INTERNATIONAL — The World Health Organization on Thursday announced a first-of-its-kind partnership with the Wikimedia Foundation, the nonprofit organization that runs Wikipedia, in an effort to provide the public with free information about COVID from trusted public health officers. 

What You Need To Know

  • The World Health Organization and Wikipedia announced Thursday they created a partnership in order to curb the spread of COVID misinformation

  • WHO will provide Wikipedia with free access to all of its COVID data, infographics, published videos, and more

  • The information will be available in over 175 languages on Wikipedia

  • Users will be able to access WHO information on Wikipedia's free digital library, Wikimedia Commons

As part of the collaboration, WHO will provide Wikipedia with free access to all of its COVID data, infographics, published videos, and more. The general public will be able to access the WHO information on Wikimedia Commons, a free digital library of multimedia assets. 

“Equitable access to trusted health information is critical to keeping people safe and informed during the COVID-19 pandemic," said WHO Director General Dr. Tedros Adhanom Ghebreyesus in a statement. "Our new collaboration with the Wikimedia Foundation will increase access to reliable health information from WHO across multiple countries, languages, and devices."

With the new freely-licensed information, Wikipedia’s 250,000-plus volunteer editors will be able to expand the site’s overall coronavirus coverage. The information will be available in over 175 languages on Wikipedia, an exponential expansion from the WHO, which typically publishes information in only six languages. 

While the partnership is still in its infancy, officials hope to one day expand coverage to include live updates to Wikipedia sites on COVID case and death tallies as soon as they are published by the WHO. 

One of the more immediate resources available through the partnership are the WHO’s “Mythbusting” series of infographics, which aim to address “common misconceptions about COVID-19.” 

Some of the debunked myths now available in graphic form on the Wikimedia Commons include: COVID is transmitted through houseflies, eating garlic does prevent coronavirus, and people should always wear masks while exercising, among others.

The new partnership comes as cases of COVID surge worldwide. 

Spain this week became the first country in western Europe to record more than 1 million confirmed infections; Germany’s disease control center said Friday that 11,242 new cases were reported over the last 24-hour period, just shy of the record 11,278 mark set the day before; and the United States on Thursday reached near-record highs of new daily COVID cases since July with around 71,600 new infections.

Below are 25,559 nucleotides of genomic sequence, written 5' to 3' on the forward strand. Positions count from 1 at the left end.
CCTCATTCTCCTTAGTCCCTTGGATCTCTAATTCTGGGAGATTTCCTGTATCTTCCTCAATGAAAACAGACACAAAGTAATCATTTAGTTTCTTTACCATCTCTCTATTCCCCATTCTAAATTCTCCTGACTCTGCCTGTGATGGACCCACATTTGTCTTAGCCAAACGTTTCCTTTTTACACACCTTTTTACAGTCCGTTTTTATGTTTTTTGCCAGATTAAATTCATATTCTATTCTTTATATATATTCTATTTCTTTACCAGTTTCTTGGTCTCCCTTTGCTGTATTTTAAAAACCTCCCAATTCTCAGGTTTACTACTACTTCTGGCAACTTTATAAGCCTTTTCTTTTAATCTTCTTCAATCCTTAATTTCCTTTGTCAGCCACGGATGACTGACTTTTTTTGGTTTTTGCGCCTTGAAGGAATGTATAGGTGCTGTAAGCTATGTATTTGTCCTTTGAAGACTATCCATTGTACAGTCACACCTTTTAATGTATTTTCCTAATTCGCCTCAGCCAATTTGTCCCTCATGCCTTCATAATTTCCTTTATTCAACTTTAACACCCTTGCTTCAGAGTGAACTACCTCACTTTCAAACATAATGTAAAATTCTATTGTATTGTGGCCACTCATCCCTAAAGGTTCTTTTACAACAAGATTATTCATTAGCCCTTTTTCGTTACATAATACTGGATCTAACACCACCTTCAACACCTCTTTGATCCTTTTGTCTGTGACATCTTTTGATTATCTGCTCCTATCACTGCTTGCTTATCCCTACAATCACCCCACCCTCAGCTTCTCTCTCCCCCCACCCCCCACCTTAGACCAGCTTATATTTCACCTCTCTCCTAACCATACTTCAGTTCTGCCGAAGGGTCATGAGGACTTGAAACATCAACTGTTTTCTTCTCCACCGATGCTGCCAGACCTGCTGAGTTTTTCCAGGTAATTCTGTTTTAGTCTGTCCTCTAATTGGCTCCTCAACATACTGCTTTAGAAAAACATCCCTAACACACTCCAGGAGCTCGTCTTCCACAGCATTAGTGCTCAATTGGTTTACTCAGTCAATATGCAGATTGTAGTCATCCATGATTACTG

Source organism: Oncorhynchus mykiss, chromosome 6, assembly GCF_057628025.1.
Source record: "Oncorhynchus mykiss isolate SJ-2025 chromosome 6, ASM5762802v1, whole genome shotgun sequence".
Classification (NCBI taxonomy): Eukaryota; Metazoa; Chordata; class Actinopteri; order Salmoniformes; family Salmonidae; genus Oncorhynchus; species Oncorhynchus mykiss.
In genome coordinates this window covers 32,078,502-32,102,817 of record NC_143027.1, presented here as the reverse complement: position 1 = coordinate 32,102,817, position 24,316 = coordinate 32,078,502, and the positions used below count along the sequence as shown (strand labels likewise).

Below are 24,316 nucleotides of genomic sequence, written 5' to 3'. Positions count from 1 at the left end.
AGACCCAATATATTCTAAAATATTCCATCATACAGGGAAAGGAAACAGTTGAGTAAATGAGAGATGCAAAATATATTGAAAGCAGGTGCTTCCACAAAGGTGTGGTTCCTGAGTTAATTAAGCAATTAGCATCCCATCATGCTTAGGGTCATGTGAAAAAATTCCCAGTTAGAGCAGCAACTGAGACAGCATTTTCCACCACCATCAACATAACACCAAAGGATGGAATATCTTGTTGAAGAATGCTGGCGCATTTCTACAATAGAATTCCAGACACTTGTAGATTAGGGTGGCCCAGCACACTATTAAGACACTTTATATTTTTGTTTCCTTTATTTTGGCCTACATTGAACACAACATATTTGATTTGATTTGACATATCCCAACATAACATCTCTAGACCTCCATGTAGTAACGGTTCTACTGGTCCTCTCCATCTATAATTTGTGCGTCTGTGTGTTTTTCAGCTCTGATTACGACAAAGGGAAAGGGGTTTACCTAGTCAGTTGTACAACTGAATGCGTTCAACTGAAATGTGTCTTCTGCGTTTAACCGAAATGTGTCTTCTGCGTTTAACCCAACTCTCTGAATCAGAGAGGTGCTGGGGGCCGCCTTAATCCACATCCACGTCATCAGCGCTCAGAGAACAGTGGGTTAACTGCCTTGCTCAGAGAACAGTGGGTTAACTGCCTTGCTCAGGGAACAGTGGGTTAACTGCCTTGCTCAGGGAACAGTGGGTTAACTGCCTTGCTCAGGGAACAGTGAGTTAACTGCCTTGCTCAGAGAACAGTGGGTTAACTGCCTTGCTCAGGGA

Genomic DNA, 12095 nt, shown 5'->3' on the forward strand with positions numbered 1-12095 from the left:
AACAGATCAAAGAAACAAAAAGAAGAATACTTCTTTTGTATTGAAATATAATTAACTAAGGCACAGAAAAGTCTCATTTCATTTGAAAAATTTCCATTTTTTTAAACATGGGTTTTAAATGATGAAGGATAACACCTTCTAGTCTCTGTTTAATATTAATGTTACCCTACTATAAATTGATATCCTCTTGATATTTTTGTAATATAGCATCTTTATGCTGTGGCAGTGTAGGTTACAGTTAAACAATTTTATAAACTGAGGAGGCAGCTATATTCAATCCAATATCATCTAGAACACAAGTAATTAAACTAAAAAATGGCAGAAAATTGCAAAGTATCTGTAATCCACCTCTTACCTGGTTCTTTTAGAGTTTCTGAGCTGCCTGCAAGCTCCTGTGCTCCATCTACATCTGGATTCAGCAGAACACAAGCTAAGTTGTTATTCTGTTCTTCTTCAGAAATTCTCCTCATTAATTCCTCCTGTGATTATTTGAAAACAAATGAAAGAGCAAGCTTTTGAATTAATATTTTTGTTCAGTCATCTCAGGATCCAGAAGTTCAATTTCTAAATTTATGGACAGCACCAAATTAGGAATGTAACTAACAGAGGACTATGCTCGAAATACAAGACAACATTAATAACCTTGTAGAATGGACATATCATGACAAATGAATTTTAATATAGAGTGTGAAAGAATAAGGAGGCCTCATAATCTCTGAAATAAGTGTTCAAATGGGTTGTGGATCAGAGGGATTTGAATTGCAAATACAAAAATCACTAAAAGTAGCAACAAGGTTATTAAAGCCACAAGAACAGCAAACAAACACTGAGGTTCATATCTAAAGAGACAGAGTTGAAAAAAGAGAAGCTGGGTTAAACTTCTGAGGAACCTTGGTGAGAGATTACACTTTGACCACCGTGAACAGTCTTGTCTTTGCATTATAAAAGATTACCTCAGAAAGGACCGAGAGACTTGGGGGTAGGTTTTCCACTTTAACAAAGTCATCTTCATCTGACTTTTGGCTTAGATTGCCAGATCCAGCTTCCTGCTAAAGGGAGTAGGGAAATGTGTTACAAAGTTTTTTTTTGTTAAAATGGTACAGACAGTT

Worldwide, the virus has infected more than 41 million people and killed more than 1.1 million, according to a count by Johns Hopkins University. The true numbers are far higher due to gaps in testing and reporting cases.

Since the beginning of the COVID outbreak, both Wikipedia and the WHO have taken steps to curb an accompanying “infodemic,” which the WHO describes as “an overabundance of information and the rapid spread of misleading or fabricated news, images, and videos.”

In August, Tim Nguyen of the Information Network for Epidemics (EPI-WIN) — which guides the WHO’s work on responding to the so-called “infodemic” — delineated some of the steps the organizations had previously implemented to curb misleading information about COVID. 

Earlier this year, WHO partnered with over 50 social media and tech companies including TikTok, Google, Viber, WhatsApp, and YouTube to ensure the platforms’ users first see science-based, official health bulletins when they search for coronavirus information. Even the dating app Tinder features WHO-sponsored COVID reminders because, as the WHO states, “social distancing is still appropriate during a date.”

Wikipedia has also taken additional steps on its own to ensure its COVID articles are as accurate and up-to-date as possible. The site’s collection of some 35,000-plus articles on the subject are part of WikiProject Medicine, which means they are closely monitored by a group of over 100 health experts to watch for any changes that may be misleading.

Misinformation can have severe real-world impacts — for example, WHO cited rumors about food scarcity in the early days of the pandemic that, while untrue, prompted many people to stockpile resources, leading to an actual shortage. When reports surfaced touting hydroxychloroquine as a possible, albeit untested, treatment for COVID in the United States, at least one person passed away after ingesting a fish tank cleaning product containing chloroquine. 

The WHO and Wikipedia hope their partnership will prevent such tragedies from happening again. 

“Access to information is essential to healthy communities and should be treated as such,” said Katherine Maher, CEO at the Wikimedia Foundation, in a statement. “This becomes even more clear in times of global health crises when information can have life-changing consequences. All institutions, from governments to international health agencies, scientific bodies to Wikipedia, must do our part to ensure everyone has equitable and trusted access to knowledge about public health, regardless of where you live or the language you speak.”

The Associated Press contributed to this report.